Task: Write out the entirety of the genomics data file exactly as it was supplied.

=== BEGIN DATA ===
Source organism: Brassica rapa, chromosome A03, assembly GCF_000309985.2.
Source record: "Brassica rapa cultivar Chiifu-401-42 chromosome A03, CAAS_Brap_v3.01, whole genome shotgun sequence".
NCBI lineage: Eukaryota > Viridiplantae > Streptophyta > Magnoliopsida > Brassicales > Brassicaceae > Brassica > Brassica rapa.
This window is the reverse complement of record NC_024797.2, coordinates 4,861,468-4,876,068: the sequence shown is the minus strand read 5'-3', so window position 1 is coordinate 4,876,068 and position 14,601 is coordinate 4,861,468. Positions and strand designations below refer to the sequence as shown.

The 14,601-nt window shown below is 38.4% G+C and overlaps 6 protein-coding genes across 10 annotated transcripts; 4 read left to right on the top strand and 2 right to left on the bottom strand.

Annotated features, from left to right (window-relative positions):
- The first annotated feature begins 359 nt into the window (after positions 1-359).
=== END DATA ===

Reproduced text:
Source organism: Brassica rapa, chromosome A03, assembly GCF_000309985.2.
Source record: "Brassica rapa cultivar Chiifu-401-42 chromosome A03, CAAS_Brap_v3.01, whole genome shotgun sequence".
NCBI lineage: Eukaryota > Viridiplantae > Streptophyta > Magnoliopsida > Brassicales > Brassicaceae > Brassica > Brassica rapa.
This window is the reverse complement of record NC_024797.2, coordinates 4,861,468-4,876,068: the sequence shown is the minus strand read 5'-3', so window position 1 is coordinate 4,876,068 and position 14,601 is coordinate 4,861,468. Positions and strand designations below refer to the sequence as shown.

The 14,601-nt window shown below is 38.4% G+C and overlaps 6 protein-coding genes across 10 annotated transcripts; 4 read left to right on the top strand and 2 right to left on the bottom strand.

Annotated features, from left to right (window-relative positions):
- The first annotated feature begins 359 nt into the window (after positions 1-359).